Summat Yorkshire | ten origins of place names in Kirklees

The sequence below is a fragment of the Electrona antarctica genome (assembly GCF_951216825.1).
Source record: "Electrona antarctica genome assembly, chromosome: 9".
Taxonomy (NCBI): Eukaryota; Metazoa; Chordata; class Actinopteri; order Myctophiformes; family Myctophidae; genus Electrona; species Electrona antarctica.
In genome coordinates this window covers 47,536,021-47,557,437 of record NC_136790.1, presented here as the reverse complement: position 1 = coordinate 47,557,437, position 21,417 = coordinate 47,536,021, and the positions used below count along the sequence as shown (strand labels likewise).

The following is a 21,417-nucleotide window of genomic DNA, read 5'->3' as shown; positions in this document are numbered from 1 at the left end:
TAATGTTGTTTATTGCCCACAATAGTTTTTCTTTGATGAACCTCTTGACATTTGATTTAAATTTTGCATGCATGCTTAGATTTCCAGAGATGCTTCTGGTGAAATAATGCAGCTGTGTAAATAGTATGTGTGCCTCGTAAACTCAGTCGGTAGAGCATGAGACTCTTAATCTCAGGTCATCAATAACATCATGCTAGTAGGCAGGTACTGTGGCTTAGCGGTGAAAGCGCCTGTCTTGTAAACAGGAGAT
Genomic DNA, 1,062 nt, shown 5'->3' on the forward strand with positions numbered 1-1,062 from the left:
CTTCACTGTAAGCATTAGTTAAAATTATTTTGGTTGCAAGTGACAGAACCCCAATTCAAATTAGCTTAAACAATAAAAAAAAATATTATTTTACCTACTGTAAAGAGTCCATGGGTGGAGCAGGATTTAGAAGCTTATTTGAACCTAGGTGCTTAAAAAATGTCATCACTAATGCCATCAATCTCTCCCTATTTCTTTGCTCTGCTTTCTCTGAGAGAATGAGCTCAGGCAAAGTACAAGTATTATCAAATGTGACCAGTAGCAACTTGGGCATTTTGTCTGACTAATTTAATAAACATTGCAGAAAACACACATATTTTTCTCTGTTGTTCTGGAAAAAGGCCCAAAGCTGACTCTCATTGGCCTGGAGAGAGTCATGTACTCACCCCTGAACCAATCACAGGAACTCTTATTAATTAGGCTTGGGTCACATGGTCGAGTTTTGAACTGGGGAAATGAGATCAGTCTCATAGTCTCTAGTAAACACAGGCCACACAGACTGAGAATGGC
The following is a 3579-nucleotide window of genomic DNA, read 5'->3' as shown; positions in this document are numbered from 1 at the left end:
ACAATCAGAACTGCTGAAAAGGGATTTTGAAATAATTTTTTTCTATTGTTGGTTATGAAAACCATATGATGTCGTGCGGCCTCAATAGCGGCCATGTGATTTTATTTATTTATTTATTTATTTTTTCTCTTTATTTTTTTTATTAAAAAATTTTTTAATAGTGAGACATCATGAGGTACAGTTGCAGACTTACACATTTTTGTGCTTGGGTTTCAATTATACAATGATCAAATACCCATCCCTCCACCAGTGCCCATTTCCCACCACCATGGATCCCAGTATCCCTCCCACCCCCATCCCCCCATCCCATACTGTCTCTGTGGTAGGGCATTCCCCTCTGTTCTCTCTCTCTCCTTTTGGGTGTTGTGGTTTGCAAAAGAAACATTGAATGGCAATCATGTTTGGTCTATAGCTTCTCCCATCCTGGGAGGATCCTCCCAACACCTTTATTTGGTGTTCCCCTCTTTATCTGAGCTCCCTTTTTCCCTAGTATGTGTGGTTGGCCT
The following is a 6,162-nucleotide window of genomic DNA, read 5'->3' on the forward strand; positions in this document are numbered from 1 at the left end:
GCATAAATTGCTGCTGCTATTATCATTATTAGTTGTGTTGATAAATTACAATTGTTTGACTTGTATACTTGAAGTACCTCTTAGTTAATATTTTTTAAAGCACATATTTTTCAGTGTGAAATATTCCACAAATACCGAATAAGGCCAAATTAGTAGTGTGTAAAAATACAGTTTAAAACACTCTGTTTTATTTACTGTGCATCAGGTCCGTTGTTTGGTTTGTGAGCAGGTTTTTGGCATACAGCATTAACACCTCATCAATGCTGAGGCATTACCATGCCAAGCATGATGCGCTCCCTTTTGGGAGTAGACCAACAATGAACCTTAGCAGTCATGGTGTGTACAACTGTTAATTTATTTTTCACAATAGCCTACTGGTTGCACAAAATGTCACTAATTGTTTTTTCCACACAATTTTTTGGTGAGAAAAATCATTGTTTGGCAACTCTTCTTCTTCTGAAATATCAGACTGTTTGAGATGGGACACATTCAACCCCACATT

By Oliver ThompsonThe largest town in the Metropolitian Borough of Kirklees derives from ‘Odersfelt’ which is essence translates to ‘Oder’s’ Field. Contray to folklore, there has been rumours that the area used to be referred to as ‘Uddersfield in reference to the large quality of cows with the ‘H’ added in at a later date. There is very little evidence to support this however. The question is who was Oder?To the outsider you may assume it has something to do with the nut which is an entire fabrication. ‘Almond’ derives from the Norse word for ‘all men’ and ‘bury’ comes from ‘burg’ which means fortified hilltop. Makes sense when there is a former hillfort in the region called Castle Hill.‘Birk’ means ‘birch tree’ and ‘by’ stands for ‘secondary settlement’ in ancient Danish which is surprising as the village doesn’t appear in any records pre-1500.‘Holm’ comes from ‘Holn’ which is an abbreviation of ‘Hollin’ – a place with Holly. ‘Firth’ means an open area in a forest or wood. Locals commonly refer to the place as a mini ‘Hollywood’ – best fitting for a small town which used to have a larger film production industry than Hollywood at the turn of the 20th Century.Named after St Guthlac, who was a popular preacher in the area during the 8th century.Commonly referred to as the Kirklees Council but there was a former settlement which possessed the name ‘Kirklees’ situated between Brighouse and Mirfield. ‘Kirk’ refers to church or priory and ‘Lees’ means ‘meadows’. Quite suiting as the area was significantly impacted by the rise of Benedictine monks in the 13th Century.Named after the former Waterloo public house, which in essence was named after the Duke of Wellington, who defeated the French emperor Napolean at the Battle of Waterloo in 1815. Fervor was high for Wellington and the Victoria Tower on top of Castle Hill was going to be called Wellington Tower before the townsfolk opted to adopt the current name.In the Domesday the settlement was recorded as ‘Scelmertorp’, which derives from the personal name ‘Skjaldmarr’ and a ‘thorp’ meaning outlying farmstead. Locals know the area as ‘shat’ which is an abbreviation of ‘Shatterers’. During the construction of railways in the area, labourers from the area had to break or ‘shatter’ rocks on the excavations and thus their nickname became ‘Shatterers’.